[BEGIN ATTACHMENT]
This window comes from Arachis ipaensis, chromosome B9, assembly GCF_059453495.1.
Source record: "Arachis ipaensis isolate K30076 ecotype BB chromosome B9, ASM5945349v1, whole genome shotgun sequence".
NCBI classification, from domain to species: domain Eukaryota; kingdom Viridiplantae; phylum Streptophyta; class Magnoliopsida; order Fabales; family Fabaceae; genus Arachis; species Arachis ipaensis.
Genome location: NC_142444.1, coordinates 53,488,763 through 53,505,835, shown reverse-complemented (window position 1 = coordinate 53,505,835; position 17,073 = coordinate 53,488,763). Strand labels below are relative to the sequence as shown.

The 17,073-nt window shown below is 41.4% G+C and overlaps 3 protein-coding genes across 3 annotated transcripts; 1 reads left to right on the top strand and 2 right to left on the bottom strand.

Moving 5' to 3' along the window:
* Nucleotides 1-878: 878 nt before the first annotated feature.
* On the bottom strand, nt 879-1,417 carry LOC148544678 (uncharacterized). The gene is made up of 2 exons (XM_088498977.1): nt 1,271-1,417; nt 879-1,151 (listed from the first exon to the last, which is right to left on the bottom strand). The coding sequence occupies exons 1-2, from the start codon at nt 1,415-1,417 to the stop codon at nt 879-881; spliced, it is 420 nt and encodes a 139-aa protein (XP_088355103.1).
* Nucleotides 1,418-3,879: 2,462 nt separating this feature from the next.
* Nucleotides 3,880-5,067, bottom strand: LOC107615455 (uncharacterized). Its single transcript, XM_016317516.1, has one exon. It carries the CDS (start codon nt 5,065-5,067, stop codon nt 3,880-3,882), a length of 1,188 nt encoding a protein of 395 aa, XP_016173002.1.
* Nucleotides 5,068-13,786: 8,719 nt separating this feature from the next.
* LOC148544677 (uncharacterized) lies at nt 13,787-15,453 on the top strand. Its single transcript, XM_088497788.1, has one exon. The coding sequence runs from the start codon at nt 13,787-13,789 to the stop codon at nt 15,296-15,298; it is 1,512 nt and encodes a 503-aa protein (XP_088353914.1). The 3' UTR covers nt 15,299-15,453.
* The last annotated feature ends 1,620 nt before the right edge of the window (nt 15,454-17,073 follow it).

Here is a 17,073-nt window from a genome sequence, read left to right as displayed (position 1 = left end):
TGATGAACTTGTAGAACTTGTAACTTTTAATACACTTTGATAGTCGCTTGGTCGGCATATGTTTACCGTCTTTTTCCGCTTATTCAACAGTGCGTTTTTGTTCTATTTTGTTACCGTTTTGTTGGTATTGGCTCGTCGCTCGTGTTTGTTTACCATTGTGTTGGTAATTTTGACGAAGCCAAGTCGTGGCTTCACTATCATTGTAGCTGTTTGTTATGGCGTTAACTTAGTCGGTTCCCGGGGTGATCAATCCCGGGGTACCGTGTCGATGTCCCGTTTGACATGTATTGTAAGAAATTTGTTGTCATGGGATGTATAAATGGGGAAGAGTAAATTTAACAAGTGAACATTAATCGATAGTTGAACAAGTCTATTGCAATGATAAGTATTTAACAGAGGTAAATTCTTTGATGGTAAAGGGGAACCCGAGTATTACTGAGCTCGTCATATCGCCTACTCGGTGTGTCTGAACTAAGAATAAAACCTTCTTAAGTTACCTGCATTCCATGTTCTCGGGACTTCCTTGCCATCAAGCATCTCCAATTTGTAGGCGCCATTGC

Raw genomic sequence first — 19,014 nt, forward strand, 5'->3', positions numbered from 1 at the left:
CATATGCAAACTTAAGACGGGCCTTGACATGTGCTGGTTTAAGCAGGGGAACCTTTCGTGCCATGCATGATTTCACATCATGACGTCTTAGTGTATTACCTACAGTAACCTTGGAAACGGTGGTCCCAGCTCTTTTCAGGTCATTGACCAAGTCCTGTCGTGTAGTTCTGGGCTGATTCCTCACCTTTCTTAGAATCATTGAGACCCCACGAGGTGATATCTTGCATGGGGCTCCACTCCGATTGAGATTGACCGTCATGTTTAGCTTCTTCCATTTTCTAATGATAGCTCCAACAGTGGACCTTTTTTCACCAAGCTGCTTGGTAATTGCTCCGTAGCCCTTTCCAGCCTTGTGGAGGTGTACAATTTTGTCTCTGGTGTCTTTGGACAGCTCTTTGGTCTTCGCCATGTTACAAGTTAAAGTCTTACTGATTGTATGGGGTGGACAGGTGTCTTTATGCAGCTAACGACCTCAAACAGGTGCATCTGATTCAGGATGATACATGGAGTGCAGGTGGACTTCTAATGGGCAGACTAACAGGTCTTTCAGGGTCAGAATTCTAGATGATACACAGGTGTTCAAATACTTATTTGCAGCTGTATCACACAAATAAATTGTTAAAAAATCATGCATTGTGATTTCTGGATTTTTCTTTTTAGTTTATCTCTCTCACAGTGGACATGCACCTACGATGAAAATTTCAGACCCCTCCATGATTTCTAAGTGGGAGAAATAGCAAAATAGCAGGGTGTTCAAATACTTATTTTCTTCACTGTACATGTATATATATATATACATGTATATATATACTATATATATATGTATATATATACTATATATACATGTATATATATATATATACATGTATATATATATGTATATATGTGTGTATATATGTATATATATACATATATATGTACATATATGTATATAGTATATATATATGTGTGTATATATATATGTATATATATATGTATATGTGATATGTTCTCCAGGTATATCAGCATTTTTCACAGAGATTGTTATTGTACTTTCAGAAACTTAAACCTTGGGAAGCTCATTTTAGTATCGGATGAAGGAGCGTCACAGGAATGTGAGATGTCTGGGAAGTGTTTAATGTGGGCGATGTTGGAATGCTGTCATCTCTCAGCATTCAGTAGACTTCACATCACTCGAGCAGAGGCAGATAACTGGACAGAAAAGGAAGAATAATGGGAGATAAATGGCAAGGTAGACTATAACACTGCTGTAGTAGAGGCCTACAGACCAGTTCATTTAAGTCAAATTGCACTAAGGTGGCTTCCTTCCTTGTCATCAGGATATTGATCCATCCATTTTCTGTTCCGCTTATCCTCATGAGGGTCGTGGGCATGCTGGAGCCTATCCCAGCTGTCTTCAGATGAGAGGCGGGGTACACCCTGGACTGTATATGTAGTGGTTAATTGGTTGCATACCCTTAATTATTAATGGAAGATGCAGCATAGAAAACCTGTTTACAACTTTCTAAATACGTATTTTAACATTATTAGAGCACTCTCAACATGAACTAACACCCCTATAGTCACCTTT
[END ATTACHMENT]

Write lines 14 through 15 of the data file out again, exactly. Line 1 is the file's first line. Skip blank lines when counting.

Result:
Here is a 17,073-nt window from a genome sequence, read left to right as displayed (position 1 = left end):
TGATGAACTTGTAGAACTTGTAACTTTTAATACACTTTGATAGTCGCTTGGTCGGCATATGTTTACCGTCTTTTTCCGCTTATTCAACAGTGCGTTTTTGTTCTATTTTGTTACCGTTTTGTTGGTATTGGCTCGTCGCTCGTGTTTGTTTACCATTGTGTTGGTAATTTTGACGAAGCCAAGTCGTGGCTTCACTATCATTGTAGCTGTTTGTTATGGCGTTAACTTAGTCGGTTCCCGGGGTGATCAATCCCGGGGTACCGTGTCGATGTCCCGTTTGACATGTATTGTAAGAAATTTGTTGTCATGGGATGTATAAATGGGGAAGAGTAAATTTAACAAGTGAACATTAATCGATAGTTGAACAAGTCTATTGCAATGATAAGTATTTAACAGAGGTAAATTCTTTGATGGTAAAGGGGAACCCGAGTATTACTGAGCTCGTCATATCGCCTACTCGGTGTGTCTGAACTAAGAATAAAACCTTCTTAAGTTACCTGCATTCCATGTTCTCGGGACTTCCTTGCCATCAAGCATCTCCAATTTGTAGGCGCCATTGC